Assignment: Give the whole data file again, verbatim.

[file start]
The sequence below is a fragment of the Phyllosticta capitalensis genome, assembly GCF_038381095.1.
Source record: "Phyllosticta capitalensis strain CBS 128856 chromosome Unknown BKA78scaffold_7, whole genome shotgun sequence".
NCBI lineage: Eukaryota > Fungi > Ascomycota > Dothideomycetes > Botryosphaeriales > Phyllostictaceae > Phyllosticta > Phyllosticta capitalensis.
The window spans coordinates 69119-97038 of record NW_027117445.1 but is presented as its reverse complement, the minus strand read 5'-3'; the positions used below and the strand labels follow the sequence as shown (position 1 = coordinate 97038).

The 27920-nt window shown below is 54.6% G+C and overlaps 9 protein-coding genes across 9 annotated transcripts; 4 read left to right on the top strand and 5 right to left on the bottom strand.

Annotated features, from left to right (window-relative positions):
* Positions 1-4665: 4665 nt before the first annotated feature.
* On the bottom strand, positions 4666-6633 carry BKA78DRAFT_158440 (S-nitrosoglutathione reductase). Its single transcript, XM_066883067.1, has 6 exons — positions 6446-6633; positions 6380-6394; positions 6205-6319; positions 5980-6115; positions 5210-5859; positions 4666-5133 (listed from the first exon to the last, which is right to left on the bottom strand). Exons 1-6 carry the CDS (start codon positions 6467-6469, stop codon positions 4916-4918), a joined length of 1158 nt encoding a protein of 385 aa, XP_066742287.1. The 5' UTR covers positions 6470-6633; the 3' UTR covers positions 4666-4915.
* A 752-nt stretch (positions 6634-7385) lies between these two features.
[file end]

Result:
The sequence below is a fragment of the Phyllosticta capitalensis genome, assembly GCF_038381095.1.
Source record: "Phyllosticta capitalensis strain CBS 128856 chromosome Unknown BKA78scaffold_7, whole genome shotgun sequence".
NCBI lineage: Eukaryota > Fungi > Ascomycota > Dothideomycetes > Botryosphaeriales > Phyllostictaceae > Phyllosticta > Phyllosticta capitalensis.
The window spans coordinates 69119-97038 of record NW_027117445.1 but is presented as its reverse complement, the minus strand read 5'-3'; the positions used below and the strand labels follow the sequence as shown (position 1 = coordinate 97038).

The 27920-nt window shown below is 54.6% G+C and overlaps 9 protein-coding genes across 9 annotated transcripts; 4 read left to right on the top strand and 5 right to left on the bottom strand.

Annotated features, from left to right (window-relative positions):
* Positions 1-4665: 4665 nt before the first annotated feature.
* On the bottom strand, positions 4666-6633 carry BKA78DRAFT_158440 (S-nitrosoglutathione reductase). Its single transcript, XM_066883067.1, has 6 exons — positions 6446-6633; positions 6380-6394; positions 6205-6319; positions 5980-6115; positions 5210-5859; positions 4666-5133 (listed from the first exon to the last, which is right to left on the bottom strand). Exons 1-6 carry the CDS (start codon positions 6467-6469, stop codon positions 4916-4918), a joined length of 1158 nt encoding a protein of 385 aa, XP_066742287.1. The 5' UTR covers positions 6470-6633; the 3' UTR covers positions 4666-4915.
* A 752-nt stretch (positions 6634-7385) lies between these two features.